Now as to how the day goes....... Charlie the mechanic takes his handy dandy diagnostic scanner (at least $500 new with constant charges for updates) out of his tool box and hooks it to your cars computer. It tells him you need an alternator. He orders one. While he's waiting for the part to be delivered, he takes off your old alternator and gets everything prepped for installing the new one. Then he goes over to a different rack with a different car and does what he can on that one. Maybe he ordered a left handed dynomameter for it and it has arrived. He puts it on and test drives it. then he goes out to look at ANOTHER car......... you get the picture.

The bottom line is that they KNOW how much time each operation is going to require on average. Changing the alternator on a 2007 Dodge Neon takes this many hours and costs this much. You need to do the same. While some scans need user participation, most don't. You are an IT pro, with 20+ years in the industry, you should know what needs what and how long it takes. You need to set your rates not based upon a CLOCK hour, but upon an actual WORKING hour. Without a ton of overhead, you can charge less than the big boys.

As to it being a tough pill for the customer to swallow? They could come to a free site like this one and get the job done with only spending THEIR time, but they don't. They won't even update a computer. How hard is that? You just enable auto updating. It may sound harsh, but like you said, your mechanic doesn't give you a break does he/ He has to eat and feed HIS kids. Don't you? If your rates are fair, then stick to them. Don't under cut yourself. You give one guy a "break" and he tells all his buddies how "good' you are, but he also tells them what you charged HIM so now the "one time break" you gave someone has become your standard rate.

Figure out common tasks and set rates for them.

EDIT: Hope this helps

Edited by DeathStalker, 22 April 2010 - 05:56 PM.


#4 myitanalyst

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Posted 22 April 2010 - 08:28 PM

First off, I'm not an IT professional, but I've owned my own business for nearly 20 years and billing is billing. Let's use your mechanics analogy as I think it would be the most beneficial to you on one level (but not on another lol):

The bottom line is that they KNOW how much time each operation is going to require on average. Changing the alternator on a 2007 Dodge Neon takes this many hours and costs this much. You need to do the same. While some scans need user participation, most don't. You are an IT pro, with 20+ years in the industry, you should know what needs what and how long it takes. You need to set your rates not based upon a CLOCK hour, but upon an actual WORKING hour. Without a ton of overhead, you can charge less than the big boys.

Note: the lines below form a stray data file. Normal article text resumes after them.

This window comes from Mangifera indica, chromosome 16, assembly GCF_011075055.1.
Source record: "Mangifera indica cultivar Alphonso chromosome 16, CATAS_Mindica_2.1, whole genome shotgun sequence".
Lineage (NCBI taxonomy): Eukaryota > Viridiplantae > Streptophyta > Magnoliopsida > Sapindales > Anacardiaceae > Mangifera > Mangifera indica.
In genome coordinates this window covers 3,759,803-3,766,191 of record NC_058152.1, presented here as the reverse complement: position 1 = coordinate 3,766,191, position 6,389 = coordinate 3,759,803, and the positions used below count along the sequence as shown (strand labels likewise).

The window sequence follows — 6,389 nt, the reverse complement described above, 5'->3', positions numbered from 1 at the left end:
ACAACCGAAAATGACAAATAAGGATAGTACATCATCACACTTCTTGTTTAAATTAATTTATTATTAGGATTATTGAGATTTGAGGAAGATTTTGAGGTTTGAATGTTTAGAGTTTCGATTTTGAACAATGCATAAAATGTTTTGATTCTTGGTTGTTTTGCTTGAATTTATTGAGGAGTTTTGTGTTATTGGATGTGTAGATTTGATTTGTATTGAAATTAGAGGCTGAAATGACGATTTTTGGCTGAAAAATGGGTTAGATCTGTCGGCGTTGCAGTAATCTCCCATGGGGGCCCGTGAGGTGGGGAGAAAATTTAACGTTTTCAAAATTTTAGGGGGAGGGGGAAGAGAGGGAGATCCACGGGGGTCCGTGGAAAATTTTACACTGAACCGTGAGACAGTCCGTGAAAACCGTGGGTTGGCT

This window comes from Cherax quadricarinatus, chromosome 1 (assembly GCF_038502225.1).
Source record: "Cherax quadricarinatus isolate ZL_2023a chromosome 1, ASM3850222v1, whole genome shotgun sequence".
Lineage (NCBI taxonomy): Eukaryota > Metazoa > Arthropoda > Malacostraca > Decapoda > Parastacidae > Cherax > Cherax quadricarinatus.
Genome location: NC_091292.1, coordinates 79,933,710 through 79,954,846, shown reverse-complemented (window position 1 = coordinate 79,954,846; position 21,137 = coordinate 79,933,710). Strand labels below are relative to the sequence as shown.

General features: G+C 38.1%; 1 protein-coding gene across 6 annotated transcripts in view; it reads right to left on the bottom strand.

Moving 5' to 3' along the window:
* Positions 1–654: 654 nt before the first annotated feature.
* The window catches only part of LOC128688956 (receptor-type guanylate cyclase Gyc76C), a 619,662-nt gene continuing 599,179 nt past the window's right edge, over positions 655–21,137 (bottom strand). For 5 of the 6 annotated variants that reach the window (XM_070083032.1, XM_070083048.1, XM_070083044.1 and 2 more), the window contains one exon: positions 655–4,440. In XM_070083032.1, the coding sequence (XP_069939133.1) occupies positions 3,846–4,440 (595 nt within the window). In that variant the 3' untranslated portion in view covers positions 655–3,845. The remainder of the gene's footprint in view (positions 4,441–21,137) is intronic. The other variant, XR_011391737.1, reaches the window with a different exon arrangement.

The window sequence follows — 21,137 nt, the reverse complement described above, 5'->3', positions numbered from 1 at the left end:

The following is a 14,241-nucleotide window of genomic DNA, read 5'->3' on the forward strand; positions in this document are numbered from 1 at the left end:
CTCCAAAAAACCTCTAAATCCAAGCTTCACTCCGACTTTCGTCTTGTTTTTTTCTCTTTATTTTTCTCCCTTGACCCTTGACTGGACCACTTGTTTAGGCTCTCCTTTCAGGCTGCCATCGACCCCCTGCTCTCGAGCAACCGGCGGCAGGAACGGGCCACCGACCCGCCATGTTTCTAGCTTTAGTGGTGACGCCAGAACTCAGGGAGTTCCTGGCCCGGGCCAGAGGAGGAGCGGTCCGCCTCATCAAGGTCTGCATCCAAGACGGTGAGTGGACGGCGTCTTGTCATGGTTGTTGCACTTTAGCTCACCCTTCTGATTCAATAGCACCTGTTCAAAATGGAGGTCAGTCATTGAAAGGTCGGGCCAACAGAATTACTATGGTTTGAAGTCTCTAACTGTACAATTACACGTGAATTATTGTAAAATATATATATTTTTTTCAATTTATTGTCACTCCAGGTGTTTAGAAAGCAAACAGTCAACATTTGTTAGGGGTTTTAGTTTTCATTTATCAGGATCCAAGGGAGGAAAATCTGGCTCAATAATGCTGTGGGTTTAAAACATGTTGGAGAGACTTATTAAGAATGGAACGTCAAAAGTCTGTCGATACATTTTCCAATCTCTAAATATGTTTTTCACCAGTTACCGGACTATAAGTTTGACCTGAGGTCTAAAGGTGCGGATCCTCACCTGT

As to it being a tough pill for the customer to swallow? They could come to a free site like this one and get the job done with only spending THEIR time, but they don't. They won't even update a computer. How hard is that? You just enable auto updating. It may sound harsh, but like you said, your mechanic doesn't give you a break does he/ He has to eat and feed HIS kids. Don't you? If your rates are fair, then stick to them. Don't under cut yourself. You give one guy a "break" and he tells all his buddies how "good' you are, but he also tells them what you charged HIM so now the "one time break" you gave someone has become your standard rate.

Figure out common tasks and set rates for them.

EDIT: Hope this helps


Thanks for the feedback... good use of the mechanic analogy.

#5 BucketHead131

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Posted 30 April 2010 - 04:24 PM

Many people charge a lot. And its been discussed few places. And one thing is you can charge by hour or whatever. But doing scans with programs can take up many hours and charge that person extra money. Another thing to think about is charging for kind of infections. Like if you do basic reinstall, install program and update it.. basic fee. But each infection type could be more charges. Just remember people can go buy new computer basically for the prices of people charging to fix the old one.